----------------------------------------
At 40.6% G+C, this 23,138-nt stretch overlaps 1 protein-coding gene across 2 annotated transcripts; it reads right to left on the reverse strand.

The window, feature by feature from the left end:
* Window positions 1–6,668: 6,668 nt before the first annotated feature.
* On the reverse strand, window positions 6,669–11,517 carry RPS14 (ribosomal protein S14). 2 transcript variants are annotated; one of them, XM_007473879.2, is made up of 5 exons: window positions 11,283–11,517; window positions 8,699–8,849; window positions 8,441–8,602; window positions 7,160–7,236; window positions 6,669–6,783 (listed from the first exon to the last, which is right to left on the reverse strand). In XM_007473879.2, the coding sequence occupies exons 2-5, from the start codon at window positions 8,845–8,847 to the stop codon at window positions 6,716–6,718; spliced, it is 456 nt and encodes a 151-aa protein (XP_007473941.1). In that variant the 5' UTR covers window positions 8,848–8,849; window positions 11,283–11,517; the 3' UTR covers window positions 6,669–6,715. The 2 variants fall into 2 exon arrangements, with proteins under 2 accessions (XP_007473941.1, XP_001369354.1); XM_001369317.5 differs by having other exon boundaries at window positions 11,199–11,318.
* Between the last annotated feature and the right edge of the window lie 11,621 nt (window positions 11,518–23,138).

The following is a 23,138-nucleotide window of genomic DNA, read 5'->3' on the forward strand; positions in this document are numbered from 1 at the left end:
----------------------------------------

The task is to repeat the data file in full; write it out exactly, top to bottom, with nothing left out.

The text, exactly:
At 40.6% G+C, this 23,138-nt stretch overlaps 1 protein-coding gene across 2 annotated transcripts; it reads right to left on the reverse strand.

The window, feature by feature from the left end:
* Window positions 1–6,668: 6,668 nt before the first annotated feature.
* On the reverse strand, window positions 6,669–11,517 carry RPS14 (ribosomal protein S14). 2 transcript variants are annotated; one of them, XM_007473879.2, is made up of 5 exons: window positions 11,283–11,517; window positions 8,699–8,849; window positions 8,441–8,602; window positions 7,160–7,236; window positions 6,669–6,783 (listed from the first exon to the last, which is right to left on the reverse strand). In XM_007473879.2, the coding sequence occupies exons 2-5, from the start codon at window positions 8,845–8,847 to the stop codon at window positions 6,716–6,718; spliced, it is 456 nt and encodes a 151-aa protein (XP_007473941.1). In that variant the 5' UTR covers window positions 8,848–8,849; window positions 11,283–11,517; the 3' UTR covers window positions 6,669–6,715. The 2 variants fall into 2 exon arrangements, with proteins under 2 accessions (XP_007473941.1, XP_001369354.1); XM_001369317.5 differs by having other exon boundaries at window positions 11,199–11,318.
* Between the last annotated feature and the right edge of the window lie 11,621 nt (window positions 11,518–23,138).

The following is a 23,138-nucleotide window of genomic DNA, read 5'->3' on the forward strand; positions in this document are numbered from 1 at the left end: